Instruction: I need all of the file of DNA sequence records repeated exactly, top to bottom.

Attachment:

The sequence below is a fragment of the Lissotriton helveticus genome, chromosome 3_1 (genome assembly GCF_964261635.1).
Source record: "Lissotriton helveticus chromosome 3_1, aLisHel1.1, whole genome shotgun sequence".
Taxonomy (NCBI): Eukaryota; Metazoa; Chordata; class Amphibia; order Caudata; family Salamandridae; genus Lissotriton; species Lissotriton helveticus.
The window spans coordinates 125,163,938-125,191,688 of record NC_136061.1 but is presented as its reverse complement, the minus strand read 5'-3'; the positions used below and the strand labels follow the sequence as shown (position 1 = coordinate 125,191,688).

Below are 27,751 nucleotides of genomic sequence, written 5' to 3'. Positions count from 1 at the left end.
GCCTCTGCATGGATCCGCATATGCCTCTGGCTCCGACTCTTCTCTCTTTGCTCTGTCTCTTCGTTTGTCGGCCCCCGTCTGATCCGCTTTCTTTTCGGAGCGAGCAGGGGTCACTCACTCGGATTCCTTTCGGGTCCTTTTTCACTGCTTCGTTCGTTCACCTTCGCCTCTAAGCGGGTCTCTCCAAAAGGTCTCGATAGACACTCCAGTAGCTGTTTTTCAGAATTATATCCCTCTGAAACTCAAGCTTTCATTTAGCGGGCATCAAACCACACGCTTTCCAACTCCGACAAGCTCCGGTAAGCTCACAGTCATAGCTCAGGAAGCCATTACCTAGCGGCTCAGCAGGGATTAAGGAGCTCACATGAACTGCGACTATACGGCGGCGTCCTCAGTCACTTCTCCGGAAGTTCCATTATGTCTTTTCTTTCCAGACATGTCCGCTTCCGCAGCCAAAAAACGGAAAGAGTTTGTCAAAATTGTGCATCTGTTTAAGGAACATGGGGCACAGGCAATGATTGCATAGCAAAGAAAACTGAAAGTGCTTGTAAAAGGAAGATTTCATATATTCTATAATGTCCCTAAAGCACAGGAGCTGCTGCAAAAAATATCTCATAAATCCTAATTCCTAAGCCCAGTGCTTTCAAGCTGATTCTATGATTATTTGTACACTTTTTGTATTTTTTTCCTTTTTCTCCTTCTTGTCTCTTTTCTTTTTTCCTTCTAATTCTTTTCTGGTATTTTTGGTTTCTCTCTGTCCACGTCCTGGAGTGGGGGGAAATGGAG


The sequence below is a fragment of the Lissotriton helveticus genome, chromosome 3_1 (genome assembly GCF_964261635.1).
Source record: "Lissotriton helveticus chromosome 3_1, aLisHel1.1, whole genome shotgun sequence".
Taxonomy (NCBI): Eukaryota; Metazoa; Chordata; class Amphibia; order Caudata; family Salamandridae; genus Lissotriton; species Lissotriton helveticus.
The window spans coordinates 125,163,938-125,191,688 of record NC_136061.1 but is presented as its reverse complement, the minus strand read 5'-3'; the positions used below and the strand labels follow the sequence as shown (position 1 = coordinate 125,191,688).

Below are 27,751 nucleotides of genomic sequence, written 5' to 3'. Positions count from 1 at the left end.
GCCTCTGCATGGATCCGCATATGCCTCTGGCTCCGACTCTTCTCTCTTTGCTCTGTCTCTTCGTTTGTCGGCCCCCGTCTGATCCGCTTTCTTTTCGGAGCGAGCAGGGGTCACTCACTCGGATTCCTTTCGGGTCCTTTTTCACTGCTTCGTTCGTTCACCTTCGCCTCTAAGCGGGTCTCTCCAAAAGGTCTCGATAGACACTCCAGTAGCTGTTTTTCAGAATTATATCCCTCTGAAACTCAAGCTTTCATTTAGCGGGCATCAAACCACACGCTTTCCAACTCCGACAAGCTCCGGTAAGCTCACAGTCATAGCTCAGGAAGCCATTACCTAGCGGCTCAGCAGGGATTAAGGAGCTCACATGAACTGCGACTATACGGCGGCGTCCTCAGTCACTTCTCCGGAAGTTCCATTATGTCTTTTCTTTCCAGACATGTCCGCTTCCGCAGCCAAAAAACGGAAAGAGTTTGTCAAAATTGTGCATCTGTTTAAGGAACATGGGGCACAGGCAATGATTGCATAGCAAAGAAAACTGAAAGTGCTTGTAAAAGGAAGATTTCATATATTCTATAATGTCCCTAAAGCACAGGAGCTGCTGCAAAAAATATCTCATAAATCCTAATTCCTAAGCCCAGTGCTTTCAAGCTGATTCTATGATTATTTGTACACTTTTTGTATTTTTTTCCTTTTTCTCCTTCTTGTCTCTTTTCTTTTTTCCTTCTAATTCTTTTCTGGTATTTTTGGTTTCTCTCTGTCCACGTCCTGGAGTGGGGGGAAATGGAG